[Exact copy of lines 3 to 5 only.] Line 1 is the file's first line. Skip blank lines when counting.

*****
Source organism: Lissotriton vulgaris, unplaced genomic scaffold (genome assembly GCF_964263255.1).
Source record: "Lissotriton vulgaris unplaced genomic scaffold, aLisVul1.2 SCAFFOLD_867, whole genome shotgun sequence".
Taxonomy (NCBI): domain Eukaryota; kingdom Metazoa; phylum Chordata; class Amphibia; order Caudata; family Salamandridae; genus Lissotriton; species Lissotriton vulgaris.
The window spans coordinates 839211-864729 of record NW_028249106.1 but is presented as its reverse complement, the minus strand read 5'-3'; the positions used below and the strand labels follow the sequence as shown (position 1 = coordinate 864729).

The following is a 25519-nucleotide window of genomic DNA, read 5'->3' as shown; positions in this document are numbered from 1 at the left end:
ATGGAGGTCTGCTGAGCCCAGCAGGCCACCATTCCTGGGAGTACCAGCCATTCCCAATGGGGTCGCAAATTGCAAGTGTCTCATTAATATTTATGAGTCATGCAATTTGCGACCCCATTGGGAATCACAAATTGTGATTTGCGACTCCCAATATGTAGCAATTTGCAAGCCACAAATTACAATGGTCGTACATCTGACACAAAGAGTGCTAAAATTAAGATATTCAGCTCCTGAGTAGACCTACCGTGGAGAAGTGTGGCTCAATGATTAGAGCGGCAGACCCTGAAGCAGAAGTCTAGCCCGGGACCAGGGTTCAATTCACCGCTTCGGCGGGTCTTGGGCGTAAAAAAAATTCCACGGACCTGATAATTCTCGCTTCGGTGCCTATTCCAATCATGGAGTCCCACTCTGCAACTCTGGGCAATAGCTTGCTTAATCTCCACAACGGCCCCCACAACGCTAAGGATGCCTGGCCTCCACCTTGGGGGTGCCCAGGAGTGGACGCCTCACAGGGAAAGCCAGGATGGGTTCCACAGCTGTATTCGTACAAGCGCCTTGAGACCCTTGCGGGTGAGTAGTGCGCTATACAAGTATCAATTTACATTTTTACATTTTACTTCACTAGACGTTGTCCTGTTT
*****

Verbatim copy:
Taxonomy (NCBI): domain Eukaryota; kingdom Metazoa; phylum Chordata; class Amphibia; order Caudata; family Salamandridae; genus Lissotriton; species Lissotriton vulgaris.
The window spans coordinates 839211-864729 of record NW_028249106.1 but is presented as its reverse complement, the minus strand read 5'-3'; the positions used below and the strand labels follow the sequence as shown (position 1 = coordinate 864729).

The following is a 25519-nucleotide window of genomic DNA, read 5'->3' as shown; positions in this document are numbered from 1 at the left end: